Background: Male alcoholic patients with acute withdrawal hypertension have shown exaggerated cardiovascular reactivity to stress after 3 to 4 weeks of abstinence, although resting blood pressures (BP) had returned to normal. Studies of this nature, however, have not been extended to women.
Methods: In this study, 32 alcohol-dependent women, abstinent for 4 weeks, were compared with 16 healthy controls on cardiovascular hemodynamics during rest and in response to 2 moderately aversive stressors: isometric handgrip and a speech task. The alcoholics were placed according to withdrawal BP into transitory hypertensive (tHT; n= 16; BP ≥140/90 mm Hg) and normotensive (NT; n= 16; BP <140/90 mm Hg) subgroups.
Results: During stress testing, the transitory hypertensive women had increased diastolic BP (p < 0.01), a higher peripheral resistance index (p < 0.05), and a reduced cardiac efficiency index (p < 0.03) relative to the normotensive and control subjects.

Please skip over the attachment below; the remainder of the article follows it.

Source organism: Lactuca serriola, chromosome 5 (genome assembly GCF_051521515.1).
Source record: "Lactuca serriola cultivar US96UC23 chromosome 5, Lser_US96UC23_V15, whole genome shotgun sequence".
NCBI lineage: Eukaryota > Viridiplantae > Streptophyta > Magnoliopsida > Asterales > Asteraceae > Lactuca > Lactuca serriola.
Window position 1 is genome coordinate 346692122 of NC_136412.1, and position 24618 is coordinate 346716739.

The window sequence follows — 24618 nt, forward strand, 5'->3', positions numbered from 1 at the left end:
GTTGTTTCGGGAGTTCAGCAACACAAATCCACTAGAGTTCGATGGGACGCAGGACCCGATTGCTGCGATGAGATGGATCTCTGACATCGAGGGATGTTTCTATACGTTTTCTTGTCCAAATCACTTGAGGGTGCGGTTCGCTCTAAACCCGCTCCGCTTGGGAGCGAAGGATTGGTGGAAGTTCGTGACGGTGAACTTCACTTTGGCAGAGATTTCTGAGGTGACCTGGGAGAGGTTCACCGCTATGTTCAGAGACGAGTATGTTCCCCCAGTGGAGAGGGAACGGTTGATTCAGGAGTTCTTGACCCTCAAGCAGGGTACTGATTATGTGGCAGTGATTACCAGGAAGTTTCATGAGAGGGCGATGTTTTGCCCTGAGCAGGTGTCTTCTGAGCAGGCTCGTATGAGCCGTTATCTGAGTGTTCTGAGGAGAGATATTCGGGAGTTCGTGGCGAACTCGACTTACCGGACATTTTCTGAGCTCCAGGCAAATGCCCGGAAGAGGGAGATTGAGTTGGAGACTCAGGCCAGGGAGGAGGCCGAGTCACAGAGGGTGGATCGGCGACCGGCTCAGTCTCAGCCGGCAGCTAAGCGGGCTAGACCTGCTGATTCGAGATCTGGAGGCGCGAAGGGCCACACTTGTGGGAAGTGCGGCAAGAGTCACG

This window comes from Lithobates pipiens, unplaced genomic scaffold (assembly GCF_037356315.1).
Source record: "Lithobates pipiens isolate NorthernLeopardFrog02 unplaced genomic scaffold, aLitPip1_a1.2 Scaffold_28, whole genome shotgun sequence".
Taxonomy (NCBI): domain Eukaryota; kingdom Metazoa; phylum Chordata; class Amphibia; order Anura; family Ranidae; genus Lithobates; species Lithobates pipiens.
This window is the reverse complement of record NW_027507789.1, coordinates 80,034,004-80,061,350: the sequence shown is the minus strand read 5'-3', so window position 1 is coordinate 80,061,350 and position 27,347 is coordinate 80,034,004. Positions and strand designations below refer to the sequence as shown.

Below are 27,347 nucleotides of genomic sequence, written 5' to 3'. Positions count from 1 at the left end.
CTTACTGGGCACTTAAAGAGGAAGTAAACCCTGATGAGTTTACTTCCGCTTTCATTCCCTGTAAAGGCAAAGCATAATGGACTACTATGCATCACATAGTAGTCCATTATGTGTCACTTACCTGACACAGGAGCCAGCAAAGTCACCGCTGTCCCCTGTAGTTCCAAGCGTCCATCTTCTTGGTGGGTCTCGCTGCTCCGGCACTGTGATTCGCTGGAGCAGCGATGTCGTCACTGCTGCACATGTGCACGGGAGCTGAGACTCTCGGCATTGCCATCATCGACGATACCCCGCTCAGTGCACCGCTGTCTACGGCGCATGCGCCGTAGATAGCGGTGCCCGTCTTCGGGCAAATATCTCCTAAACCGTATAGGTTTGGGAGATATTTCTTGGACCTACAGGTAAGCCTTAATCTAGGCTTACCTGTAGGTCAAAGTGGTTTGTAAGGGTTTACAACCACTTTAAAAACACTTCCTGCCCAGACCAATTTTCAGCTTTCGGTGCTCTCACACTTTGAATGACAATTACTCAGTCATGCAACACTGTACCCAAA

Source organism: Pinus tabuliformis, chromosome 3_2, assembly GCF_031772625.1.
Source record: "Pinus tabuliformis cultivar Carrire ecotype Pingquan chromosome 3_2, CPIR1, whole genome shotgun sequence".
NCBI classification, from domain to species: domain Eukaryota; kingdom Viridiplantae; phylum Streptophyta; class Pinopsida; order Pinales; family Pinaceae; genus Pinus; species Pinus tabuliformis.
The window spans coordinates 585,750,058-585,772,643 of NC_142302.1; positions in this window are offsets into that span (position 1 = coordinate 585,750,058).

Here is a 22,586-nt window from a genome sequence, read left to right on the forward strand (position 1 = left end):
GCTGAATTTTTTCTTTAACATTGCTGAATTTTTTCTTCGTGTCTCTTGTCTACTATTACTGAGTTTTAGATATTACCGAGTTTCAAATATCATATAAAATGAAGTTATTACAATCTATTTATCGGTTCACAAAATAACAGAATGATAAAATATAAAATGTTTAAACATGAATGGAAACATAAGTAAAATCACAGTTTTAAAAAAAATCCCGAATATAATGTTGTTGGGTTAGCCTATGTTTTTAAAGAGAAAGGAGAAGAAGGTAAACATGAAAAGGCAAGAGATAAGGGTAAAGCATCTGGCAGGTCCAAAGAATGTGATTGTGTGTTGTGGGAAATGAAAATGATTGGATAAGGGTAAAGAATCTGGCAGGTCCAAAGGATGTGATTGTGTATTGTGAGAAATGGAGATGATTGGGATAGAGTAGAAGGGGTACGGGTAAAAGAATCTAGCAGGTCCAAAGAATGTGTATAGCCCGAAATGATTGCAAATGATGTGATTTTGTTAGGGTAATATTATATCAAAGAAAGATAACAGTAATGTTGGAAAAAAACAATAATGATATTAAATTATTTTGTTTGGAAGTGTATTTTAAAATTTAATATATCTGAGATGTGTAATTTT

Conclusions: This cardiovascular pattern suggests that both cardiac and vascular functions were altered adversely in the transitory hypertensives. In contrast to men examined in previous studies, the transitory hypertensive women had no exaggeration of BP reactivity, but instead showed sustained alterations of resting cardiovascular function in relation to chronic alcohol consumption. Although the pattern of cardiovascular dysregulation seems to be different in female alcoholics than in males, it is consistent with studies showing that cardiovascular effects in women are more severe than in men and emerge at a lower threshold level of chronic drinking.